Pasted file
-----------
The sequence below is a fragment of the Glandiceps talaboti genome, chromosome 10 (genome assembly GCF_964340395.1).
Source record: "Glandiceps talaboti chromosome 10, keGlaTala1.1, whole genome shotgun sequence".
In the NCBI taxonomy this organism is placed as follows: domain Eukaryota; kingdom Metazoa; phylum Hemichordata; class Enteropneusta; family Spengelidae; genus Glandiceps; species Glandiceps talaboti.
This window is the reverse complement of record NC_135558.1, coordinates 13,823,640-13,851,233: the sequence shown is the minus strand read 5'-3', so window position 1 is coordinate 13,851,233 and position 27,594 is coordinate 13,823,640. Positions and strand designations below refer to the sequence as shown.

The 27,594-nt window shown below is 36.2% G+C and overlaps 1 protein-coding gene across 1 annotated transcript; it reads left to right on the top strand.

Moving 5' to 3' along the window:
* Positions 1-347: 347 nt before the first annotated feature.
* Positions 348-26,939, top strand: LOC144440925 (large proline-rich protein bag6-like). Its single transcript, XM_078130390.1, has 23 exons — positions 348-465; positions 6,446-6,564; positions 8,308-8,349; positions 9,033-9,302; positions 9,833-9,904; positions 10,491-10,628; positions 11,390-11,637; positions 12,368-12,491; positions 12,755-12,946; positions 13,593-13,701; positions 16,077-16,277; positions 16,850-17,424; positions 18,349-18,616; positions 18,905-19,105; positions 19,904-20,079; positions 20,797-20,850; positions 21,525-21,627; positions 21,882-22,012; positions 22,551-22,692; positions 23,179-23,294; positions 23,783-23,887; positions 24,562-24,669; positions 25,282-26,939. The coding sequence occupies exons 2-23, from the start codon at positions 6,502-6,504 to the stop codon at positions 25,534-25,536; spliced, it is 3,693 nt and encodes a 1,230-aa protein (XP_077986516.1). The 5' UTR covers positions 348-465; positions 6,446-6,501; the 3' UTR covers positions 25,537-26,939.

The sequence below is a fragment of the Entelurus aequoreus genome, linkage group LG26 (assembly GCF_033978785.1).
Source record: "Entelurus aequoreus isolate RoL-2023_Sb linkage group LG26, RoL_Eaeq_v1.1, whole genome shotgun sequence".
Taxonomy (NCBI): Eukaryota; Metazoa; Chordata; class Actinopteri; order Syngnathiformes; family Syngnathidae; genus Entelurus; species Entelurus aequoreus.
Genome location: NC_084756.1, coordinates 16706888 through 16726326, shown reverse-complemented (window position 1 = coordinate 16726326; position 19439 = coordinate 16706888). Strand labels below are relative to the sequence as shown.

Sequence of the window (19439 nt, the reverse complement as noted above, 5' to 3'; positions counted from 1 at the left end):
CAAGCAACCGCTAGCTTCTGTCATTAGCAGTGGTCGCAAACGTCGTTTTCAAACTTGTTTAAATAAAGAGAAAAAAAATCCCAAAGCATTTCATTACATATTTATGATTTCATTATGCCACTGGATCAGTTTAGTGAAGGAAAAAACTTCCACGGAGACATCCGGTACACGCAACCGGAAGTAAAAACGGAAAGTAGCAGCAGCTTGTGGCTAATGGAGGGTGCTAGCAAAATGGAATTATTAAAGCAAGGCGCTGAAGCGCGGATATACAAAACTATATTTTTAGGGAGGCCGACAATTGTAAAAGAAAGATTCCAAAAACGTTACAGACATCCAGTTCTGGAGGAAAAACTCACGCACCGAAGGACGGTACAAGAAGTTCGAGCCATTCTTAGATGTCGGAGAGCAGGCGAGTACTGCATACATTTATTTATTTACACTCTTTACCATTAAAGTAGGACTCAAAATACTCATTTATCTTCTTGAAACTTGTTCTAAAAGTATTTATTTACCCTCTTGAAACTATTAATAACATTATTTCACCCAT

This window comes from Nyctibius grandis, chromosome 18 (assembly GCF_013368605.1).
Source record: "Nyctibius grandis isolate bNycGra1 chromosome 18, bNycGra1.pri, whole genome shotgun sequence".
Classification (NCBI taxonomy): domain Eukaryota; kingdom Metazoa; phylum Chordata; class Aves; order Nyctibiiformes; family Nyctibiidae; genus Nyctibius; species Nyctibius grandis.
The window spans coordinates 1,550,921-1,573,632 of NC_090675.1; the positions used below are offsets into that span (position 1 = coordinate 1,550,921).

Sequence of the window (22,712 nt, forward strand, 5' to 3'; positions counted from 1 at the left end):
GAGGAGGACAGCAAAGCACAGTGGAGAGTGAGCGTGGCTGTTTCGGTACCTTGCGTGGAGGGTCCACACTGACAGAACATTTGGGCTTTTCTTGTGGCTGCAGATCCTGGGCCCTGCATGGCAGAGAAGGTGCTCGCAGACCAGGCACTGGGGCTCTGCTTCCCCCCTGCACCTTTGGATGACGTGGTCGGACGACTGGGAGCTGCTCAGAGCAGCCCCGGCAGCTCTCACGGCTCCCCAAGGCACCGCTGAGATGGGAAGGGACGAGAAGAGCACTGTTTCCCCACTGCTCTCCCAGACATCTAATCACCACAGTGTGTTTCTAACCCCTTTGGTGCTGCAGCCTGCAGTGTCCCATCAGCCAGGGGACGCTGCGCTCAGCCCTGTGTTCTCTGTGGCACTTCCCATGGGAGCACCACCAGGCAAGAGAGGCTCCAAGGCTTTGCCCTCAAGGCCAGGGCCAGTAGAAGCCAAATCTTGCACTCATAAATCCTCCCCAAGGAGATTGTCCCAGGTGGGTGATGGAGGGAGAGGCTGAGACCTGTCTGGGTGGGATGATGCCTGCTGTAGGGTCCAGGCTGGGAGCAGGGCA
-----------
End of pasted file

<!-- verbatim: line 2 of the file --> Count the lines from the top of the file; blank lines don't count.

Source record: "Glandiceps talaboti chromosome 10, keGlaTala1.1, whole genome shotgun sequence".